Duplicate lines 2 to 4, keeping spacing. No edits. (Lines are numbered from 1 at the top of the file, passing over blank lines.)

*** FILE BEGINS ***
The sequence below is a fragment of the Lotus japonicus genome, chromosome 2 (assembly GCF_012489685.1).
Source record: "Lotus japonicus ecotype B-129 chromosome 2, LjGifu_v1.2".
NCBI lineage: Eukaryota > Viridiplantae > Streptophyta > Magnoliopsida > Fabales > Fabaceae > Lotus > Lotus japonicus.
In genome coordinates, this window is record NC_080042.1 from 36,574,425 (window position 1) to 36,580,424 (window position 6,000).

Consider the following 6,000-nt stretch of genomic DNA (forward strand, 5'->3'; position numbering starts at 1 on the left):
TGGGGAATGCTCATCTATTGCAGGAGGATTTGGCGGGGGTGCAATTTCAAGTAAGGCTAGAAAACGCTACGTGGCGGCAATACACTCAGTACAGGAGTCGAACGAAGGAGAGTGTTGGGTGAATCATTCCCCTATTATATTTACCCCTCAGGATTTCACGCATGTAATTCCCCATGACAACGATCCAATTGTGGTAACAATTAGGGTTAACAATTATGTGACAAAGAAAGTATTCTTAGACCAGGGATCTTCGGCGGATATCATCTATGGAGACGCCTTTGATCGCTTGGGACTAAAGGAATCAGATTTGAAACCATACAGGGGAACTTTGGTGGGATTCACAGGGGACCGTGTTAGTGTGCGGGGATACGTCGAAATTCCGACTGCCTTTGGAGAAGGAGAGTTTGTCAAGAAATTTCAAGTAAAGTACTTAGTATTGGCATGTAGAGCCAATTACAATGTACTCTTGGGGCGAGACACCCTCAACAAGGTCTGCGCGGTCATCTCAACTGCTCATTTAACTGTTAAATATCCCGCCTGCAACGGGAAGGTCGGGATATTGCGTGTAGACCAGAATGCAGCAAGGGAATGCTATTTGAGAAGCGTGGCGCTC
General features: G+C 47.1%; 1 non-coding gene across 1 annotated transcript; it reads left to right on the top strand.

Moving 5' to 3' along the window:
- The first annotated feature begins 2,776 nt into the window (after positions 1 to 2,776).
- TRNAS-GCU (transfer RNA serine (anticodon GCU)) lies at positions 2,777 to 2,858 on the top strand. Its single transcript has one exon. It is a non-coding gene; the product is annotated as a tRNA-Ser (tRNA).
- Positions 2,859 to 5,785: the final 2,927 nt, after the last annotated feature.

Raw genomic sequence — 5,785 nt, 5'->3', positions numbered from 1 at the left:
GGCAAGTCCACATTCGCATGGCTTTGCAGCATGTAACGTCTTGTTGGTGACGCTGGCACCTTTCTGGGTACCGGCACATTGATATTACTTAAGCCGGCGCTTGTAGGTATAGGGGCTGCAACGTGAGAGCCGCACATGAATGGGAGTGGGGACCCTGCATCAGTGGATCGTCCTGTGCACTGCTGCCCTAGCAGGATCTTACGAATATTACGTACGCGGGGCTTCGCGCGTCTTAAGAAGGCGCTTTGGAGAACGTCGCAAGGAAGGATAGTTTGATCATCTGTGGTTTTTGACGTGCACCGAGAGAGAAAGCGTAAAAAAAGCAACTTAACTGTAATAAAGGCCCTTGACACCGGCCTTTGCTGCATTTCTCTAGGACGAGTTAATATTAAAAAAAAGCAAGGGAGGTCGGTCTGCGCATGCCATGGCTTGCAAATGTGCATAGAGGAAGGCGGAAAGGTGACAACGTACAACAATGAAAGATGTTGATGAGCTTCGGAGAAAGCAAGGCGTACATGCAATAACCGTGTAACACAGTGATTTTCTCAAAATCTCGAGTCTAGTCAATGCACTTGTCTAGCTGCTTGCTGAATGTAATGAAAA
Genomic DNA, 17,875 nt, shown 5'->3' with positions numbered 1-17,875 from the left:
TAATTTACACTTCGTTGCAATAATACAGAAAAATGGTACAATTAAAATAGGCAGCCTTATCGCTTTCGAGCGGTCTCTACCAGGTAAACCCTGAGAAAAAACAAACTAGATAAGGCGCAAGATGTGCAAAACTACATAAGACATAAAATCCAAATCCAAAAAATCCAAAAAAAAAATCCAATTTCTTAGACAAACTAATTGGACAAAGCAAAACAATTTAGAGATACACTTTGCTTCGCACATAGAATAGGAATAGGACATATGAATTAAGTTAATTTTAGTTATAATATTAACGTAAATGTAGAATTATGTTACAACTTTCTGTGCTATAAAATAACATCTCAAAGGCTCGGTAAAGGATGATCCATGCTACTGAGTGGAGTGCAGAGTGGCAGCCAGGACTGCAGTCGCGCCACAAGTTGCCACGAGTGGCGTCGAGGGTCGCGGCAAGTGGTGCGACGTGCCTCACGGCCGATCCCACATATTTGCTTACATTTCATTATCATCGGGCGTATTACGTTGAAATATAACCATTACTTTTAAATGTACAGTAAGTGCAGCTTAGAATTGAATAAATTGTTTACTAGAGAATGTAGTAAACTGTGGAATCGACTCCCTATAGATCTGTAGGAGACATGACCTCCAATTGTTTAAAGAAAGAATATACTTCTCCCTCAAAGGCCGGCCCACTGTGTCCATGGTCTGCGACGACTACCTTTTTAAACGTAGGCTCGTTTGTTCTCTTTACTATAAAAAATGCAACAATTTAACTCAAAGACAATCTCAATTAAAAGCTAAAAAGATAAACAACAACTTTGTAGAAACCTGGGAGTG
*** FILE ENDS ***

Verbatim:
Source record: "Lotus japonicus ecotype B-129 chromosome 2, LjGifu_v1.2".
NCBI lineage: Eukaryota > Viridiplantae > Streptophyta > Magnoliopsida > Fabales > Fabaceae > Lotus > Lotus japonicus.
In genome coordinates, this window is record NC_080042.1 from 36,574,425 (window position 1) to 36,580,424 (window position 6,000).